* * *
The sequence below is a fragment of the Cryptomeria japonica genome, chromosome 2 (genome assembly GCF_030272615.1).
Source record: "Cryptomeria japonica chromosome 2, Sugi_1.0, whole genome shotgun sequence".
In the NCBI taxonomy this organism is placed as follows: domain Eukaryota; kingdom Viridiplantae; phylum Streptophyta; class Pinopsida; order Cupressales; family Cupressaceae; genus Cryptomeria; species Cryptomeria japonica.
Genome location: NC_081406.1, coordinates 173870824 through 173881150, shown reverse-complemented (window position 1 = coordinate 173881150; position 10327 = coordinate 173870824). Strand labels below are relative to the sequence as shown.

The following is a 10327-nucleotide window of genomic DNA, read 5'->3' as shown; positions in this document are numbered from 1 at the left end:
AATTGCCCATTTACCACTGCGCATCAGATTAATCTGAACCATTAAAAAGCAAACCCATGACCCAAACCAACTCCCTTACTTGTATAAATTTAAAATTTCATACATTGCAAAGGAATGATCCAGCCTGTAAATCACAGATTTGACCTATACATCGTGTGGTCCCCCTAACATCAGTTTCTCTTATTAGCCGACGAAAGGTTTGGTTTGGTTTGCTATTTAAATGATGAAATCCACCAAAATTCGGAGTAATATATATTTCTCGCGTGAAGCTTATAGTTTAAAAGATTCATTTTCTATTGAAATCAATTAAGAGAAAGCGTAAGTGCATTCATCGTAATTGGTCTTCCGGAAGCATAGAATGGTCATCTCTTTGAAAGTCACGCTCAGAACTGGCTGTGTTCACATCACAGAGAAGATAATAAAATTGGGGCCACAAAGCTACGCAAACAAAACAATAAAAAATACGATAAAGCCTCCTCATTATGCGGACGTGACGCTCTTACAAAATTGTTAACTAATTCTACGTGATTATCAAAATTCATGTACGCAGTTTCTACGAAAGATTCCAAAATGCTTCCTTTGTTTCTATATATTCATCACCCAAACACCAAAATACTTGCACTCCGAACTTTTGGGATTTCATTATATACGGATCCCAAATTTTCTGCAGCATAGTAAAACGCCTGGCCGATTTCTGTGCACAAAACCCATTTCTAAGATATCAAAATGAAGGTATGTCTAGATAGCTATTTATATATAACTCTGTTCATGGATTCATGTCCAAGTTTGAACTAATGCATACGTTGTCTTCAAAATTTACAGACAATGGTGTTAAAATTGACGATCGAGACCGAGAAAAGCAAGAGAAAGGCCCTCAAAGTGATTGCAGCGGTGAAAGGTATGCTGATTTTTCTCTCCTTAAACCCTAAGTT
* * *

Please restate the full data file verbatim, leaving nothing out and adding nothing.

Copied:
The sequence below is a fragment of the Cryptomeria japonica genome, chromosome 2 (genome assembly GCF_030272615.1).
Source record: "Cryptomeria japonica chromosome 2, Sugi_1.0, whole genome shotgun sequence".
In the NCBI taxonomy this organism is placed as follows: domain Eukaryota; kingdom Viridiplantae; phylum Streptophyta; class Pinopsida; order Cupressales; family Cupressaceae; genus Cryptomeria; species Cryptomeria japonica.
Genome location: NC_081406.1, coordinates 173870824 through 173881150, shown reverse-complemented (window position 1 = coordinate 173881150; position 10327 = coordinate 173870824). Strand labels below are relative to the sequence as shown.

The following is a 10327-nucleotide window of genomic DNA, read 5'->3' as shown; positions in this document are numbered from 1 at the left end:
AATTGCCCATTTACCACTGCGCATCAGATTAATCTGAACCATTAAAAAGCAAACCCATGACCCAAACCAACTCCCTTACTTGTATAAATTTAAAATTTCATACATTGCAAAGGAATGATCCAGCCTGTAAATCACAGATTTGACCTATACATCGTGTGGTCCCCCTAACATCAGTTTCTCTTATTAGCCGACGAAAGGTTTGGTTTGGTTTGCTATTTAAATGATGAAATCCACCAAAATTCGGAGTAATATATATTTCTCGCGTGAAGCTTATAGTTTAAAAGATTCATTTTCTATTGAAATCAATTAAGAGAAAGCGTAAGTGCATTCATCGTAATTGGTCTTCCGGAAGCATAGAATGGTCATCTCTTTGAAAGTCACGCTCAGAACTGGCTGTGTTCACATCACAGAGAAGATAATAAAATTGGGGCCACAAAGCTACGCAAACAAAACAATAAAAAATACGATAAAGCCTCCTCATTATGCGGACGTGACGCTCTTACAAAATTGTTAACTAATTCTACGTGATTATCAAAATTCATGTACGCAGTTTCTACGAAAGATTCCAAAATGCTTCCTTTGTTTCTATATATTCATCACCCAAACACCAAAATACTTGCACTCCGAACTTTTGGGATTTCATTATATACGGATCCCAAATTTTCTGCAGCATAGTAAAACGCCTGGCCGATTTCTGTGCACAAAACCCATTTCTAAGATATCAAAATGAAGGTATGTCTAGATAGCTATTTATATATAACTCTGTTCATGGATTCATGTCCAAGTTTGAACTAATGCATACGTTGTCTTCAAAATTTACAGACAATGGTGTTAAAATTGACGATCGAGACCGAGAAAAGCAAGAGAAAGGCCCTCAAAGTGATTGCAGCGGTGAAAGGTATGCTGATTTTTCTCTCCTTAAACCCTAAGTT